China overtakes US as world’s largest trading country
US exports and imports of goods last year amounted to $3.82 trillion, the US Commerce Department said last week. China’s trade in goods was $3.87 trillion, according to the country’s customs administration report in January.
While the US recorded a surplus in services of $195.3 billion last year and a goods deficit of more than $700 billion, according to Bureau Economic Analysis, China’s 2012 trade surplus, measured in goods, totalled $231.1 billion.
"The main reason for this growth is the Chinese government policy directed at stimulating domestic demand, which improves imports to growth,” Andrey Shenk, an economic expert at Investcafe, told RT. He said China increased its import volumes 5 fold in the last five years, and that allowed it become the biggest trading nation.
“For so many countries around the world, China is rapidly becoming the most important bilateral trade partner,” Jim O’Neill, chairman of Goldman Sachs’s asset management division and the economist who bound Brazil to Russia, India and China to form the BRIC investing strategy, told Bloomberg. And that can even “disrupt regional trading blocs,” for instance, “Germany may export twice as much to China by the end of the decade as it does to France,” O’Neill added.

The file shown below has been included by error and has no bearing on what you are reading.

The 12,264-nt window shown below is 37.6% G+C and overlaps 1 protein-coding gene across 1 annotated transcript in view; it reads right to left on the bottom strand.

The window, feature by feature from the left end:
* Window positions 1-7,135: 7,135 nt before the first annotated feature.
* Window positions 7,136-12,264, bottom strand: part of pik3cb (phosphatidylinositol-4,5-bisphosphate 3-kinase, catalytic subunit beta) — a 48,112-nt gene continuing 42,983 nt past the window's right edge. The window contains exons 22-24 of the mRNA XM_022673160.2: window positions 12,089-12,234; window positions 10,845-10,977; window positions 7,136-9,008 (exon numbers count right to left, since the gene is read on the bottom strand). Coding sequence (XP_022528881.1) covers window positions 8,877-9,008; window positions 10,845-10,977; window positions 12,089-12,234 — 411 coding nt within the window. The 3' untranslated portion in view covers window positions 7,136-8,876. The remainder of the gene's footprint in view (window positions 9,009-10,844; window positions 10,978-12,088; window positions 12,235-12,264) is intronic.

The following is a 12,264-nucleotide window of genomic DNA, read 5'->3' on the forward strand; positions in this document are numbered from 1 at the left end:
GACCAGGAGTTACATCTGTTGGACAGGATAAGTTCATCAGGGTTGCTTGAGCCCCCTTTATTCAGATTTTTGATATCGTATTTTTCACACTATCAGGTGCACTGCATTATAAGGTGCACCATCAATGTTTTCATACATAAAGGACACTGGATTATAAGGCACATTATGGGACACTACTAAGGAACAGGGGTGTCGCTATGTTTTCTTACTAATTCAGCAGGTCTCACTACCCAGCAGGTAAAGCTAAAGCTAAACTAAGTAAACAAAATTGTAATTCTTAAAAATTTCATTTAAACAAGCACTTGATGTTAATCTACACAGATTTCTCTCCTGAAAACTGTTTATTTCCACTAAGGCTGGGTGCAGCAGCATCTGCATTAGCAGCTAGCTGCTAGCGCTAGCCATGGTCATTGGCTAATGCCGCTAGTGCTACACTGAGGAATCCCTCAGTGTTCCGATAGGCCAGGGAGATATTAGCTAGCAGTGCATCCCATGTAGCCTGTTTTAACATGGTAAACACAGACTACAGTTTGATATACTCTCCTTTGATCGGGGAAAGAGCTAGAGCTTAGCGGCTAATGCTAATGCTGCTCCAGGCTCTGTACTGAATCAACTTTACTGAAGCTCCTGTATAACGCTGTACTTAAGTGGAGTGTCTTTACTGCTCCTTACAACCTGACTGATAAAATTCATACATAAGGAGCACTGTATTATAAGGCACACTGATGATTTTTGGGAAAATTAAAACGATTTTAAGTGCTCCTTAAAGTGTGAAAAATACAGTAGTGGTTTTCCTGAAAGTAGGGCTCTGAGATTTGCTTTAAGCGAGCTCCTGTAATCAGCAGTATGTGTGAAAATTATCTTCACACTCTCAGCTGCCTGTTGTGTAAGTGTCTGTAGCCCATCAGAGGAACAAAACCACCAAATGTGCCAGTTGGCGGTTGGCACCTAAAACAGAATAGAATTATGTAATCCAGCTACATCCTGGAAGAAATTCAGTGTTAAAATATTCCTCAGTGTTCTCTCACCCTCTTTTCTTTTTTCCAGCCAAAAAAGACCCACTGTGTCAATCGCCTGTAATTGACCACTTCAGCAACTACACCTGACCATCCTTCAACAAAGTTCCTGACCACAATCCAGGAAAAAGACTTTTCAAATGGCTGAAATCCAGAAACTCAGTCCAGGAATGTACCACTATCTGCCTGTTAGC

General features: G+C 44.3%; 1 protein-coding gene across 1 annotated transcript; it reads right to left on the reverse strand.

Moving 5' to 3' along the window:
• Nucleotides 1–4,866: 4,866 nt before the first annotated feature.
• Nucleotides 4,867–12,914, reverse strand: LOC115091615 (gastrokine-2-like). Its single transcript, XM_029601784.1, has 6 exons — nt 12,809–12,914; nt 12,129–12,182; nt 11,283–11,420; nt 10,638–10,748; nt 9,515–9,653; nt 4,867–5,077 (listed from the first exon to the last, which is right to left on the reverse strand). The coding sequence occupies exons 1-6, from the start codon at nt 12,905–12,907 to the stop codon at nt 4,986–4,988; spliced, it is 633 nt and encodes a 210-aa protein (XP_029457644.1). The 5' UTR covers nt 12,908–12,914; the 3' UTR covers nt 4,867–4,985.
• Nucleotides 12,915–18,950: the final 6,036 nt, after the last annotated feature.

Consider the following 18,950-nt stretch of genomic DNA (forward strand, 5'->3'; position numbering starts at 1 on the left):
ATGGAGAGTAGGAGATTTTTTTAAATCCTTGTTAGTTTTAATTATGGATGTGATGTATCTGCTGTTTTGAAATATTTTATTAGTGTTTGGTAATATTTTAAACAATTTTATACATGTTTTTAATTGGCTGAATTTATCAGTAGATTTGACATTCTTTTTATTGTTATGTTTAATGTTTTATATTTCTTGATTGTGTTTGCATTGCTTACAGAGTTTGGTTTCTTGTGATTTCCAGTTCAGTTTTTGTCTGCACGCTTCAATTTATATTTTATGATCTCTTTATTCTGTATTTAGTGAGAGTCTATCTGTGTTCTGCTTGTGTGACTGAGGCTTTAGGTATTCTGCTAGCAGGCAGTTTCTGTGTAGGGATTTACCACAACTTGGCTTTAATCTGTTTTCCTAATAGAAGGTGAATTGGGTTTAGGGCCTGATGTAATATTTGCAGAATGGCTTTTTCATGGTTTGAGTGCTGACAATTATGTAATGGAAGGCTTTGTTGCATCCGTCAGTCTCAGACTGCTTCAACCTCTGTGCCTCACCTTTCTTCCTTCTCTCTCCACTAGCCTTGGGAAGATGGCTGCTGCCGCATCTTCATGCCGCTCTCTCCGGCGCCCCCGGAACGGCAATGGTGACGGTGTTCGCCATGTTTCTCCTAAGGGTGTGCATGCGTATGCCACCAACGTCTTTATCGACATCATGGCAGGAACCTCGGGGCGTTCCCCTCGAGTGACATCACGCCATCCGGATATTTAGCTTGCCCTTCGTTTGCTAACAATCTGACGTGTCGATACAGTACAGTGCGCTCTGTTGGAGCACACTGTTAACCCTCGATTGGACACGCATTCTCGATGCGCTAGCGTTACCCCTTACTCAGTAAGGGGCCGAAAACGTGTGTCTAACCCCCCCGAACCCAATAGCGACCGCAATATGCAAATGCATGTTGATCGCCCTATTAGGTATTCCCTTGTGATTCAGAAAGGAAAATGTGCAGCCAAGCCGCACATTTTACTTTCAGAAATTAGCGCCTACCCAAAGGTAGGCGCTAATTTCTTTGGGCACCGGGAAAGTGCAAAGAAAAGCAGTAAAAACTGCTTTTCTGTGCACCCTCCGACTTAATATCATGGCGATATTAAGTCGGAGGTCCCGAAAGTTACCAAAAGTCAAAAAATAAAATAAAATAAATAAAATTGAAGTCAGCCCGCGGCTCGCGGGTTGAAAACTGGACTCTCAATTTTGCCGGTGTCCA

The figures indicate the trend that China is already outpacing the US, the world’s biggest economy, in some respects. According to various estimates, China has the world’s biggest new car market, is the biggest energy user, and holds the largest foreign currency reserves. China became the world’s biggest exporter in 2009, and its GDP growth rate has averaged 9.9% a year since the 1970s. In 2011 China’s GDP growth rate stood at 9.20%, compared to 1.80% in the US during the same year.
In November last year China surpassed the US as the world’s leading trade partner, with 124 countries considering China their largest trading partner and only 76 having that relationship with the US. This was a major shift since 2006, when the US was the larger trading partner for 127 countries, while China dominated among 70. Some historical allies of the US now consider China their top trading partner, including Australia and South Korea. Trade with China was on average 12.4% of GDP for its foreign partners in 2012, compared to only 3% in 2002 – a rate that is higher than trade with the US has been in the past 30 years.
The US dominated as the world’s main trading power since after WWII, but as the recession hit US businesses hard, China’s growth continued, and its pace has already recovered from seven straight quarters of decline, reaching 7.9% in 4Q 2012.
Still, the US economy is double the size of China’s, according to World Bank data. In 2011, the US GDP reached $15 trillion while China’s totalled $7.3 trillion. In 2012 China’s nominal gross domestic product was $8.3 trillion, according to China’s National Bureau of Statistics’ report. However, the US remains the biggest importer, taking in $2.28 trillion in goods last year compared with China’s $1.82 trillion of imports. The US exports innovative products in the automobile industry, aerospace, medicine, computers, finance and pharmaceuticals.
At the same time, a significant portion of China’s trade involves importing raw materials and parts to be assembled into finished products and re-exported, an activity that provides “only modest value added,” Eswar Prasad, a former International Monetary Fund official, now a professor at Cornell University in Ithaca, New York, told Bloomberg.